Final Preparations – but for what?

Scoresby Sund Expedition 2022

Days 48, 49, 50. 30th July 2022

Position: Still Moored Husavik, Iceland

Weather: Overcast and raining. Getting windy too. 6 degrees

Ice: Improving. Hopefully the next chart will show the settlement virtually clear of ice

We managed a good walk on Thursday to the top of Husavik Hill. Our attempt at finding a new way down failed so we climbed back up and then came back down. We quenched our thirst, plus a bit, at the Husavik Micro Brewery and collapsed into our bunks after knocking up a beef madras with brown rice.

Husavik from the hill
Sumara moored in front of the yellow fishing boat taken from a long way away!
An Icelandic Redwing with a mouthful of worms
When you look up at an Icelandic hill it may look as if it is covered in purple heather but when you get closer you soon realise the landscape is covered Arctic Lupins. They were first introduced to the Reykjavik area in 1945 but in 1976 it was decided to actively spread the seeds to help prevent soil erosion. Today Iceland is divided into Lupin lovers and Lupin haters. Somehow the lupins just stop at this electric fence which is strange.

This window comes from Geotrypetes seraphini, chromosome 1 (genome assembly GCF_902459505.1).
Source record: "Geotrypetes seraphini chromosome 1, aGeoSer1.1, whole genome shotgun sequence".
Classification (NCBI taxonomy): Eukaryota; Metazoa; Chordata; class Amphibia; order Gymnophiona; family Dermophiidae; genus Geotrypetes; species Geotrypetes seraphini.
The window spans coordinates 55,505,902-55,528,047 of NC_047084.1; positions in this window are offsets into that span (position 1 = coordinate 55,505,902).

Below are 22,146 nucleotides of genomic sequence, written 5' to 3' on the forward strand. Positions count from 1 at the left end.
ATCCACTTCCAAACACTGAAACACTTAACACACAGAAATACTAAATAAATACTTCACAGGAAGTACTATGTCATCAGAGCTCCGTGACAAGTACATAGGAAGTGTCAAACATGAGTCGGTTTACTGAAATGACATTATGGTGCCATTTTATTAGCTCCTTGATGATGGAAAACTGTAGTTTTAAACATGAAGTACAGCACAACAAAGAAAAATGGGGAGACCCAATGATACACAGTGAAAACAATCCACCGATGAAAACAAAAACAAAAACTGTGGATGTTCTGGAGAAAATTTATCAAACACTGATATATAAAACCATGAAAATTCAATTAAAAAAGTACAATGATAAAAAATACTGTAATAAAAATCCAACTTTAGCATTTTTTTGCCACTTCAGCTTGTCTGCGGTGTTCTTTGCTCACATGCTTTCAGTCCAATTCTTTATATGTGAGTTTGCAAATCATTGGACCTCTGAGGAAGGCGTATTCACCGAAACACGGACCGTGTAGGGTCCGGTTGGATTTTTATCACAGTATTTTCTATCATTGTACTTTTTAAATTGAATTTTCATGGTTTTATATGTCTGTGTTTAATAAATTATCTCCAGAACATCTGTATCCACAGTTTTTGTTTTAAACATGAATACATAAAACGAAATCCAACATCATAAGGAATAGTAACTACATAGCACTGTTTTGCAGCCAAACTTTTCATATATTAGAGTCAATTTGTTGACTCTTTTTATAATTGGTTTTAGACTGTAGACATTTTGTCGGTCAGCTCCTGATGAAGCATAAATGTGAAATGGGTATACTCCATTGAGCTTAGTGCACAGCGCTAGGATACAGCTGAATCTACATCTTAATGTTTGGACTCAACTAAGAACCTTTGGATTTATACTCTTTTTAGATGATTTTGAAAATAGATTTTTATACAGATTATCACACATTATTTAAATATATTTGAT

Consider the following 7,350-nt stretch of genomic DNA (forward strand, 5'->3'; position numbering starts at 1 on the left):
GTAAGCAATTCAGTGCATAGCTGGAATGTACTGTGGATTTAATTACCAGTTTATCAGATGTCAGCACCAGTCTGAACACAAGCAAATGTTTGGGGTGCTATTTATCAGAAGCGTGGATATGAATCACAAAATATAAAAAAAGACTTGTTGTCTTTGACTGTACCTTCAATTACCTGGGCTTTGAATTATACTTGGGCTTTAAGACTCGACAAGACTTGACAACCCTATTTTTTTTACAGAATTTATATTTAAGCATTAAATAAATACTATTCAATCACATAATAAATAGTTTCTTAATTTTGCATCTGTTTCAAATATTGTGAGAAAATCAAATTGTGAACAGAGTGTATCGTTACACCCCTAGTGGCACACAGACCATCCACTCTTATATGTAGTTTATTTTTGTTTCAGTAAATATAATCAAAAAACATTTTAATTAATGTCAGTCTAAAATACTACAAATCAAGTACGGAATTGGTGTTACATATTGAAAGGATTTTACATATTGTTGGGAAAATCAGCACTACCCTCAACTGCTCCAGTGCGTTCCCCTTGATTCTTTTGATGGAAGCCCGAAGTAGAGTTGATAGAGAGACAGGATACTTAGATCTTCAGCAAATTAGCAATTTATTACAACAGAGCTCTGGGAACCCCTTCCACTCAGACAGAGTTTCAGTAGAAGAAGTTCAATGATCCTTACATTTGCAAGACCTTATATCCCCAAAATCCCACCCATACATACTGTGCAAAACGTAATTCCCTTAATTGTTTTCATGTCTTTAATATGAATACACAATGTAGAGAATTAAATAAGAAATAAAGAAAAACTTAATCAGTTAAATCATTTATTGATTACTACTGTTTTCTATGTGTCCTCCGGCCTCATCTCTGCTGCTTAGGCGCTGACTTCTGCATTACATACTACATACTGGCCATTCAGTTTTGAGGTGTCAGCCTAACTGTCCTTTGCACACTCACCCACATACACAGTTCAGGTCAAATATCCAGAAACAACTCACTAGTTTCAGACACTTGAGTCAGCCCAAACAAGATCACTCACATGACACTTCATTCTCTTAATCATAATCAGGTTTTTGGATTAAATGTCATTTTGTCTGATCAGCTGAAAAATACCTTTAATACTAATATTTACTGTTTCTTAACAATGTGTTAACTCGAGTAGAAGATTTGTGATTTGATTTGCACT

The harbour is almost empty of voyaging boats now as North Sailing have also set off to Scoresby Sund leaving poor old Sumara all by herself. It feels a bit weird as if we have left it all too late, but Sumara can’t make progress into the strong northerlies, and we need a bigger weather window than the larger boats. We do hope to sail to Greenland next week when there is a vague promise of a high-pressure system moving in. It will be our last chance so we will take it if we possibly can. It is unlikely we will still have time to circumnavigate Milne Land but we shall see.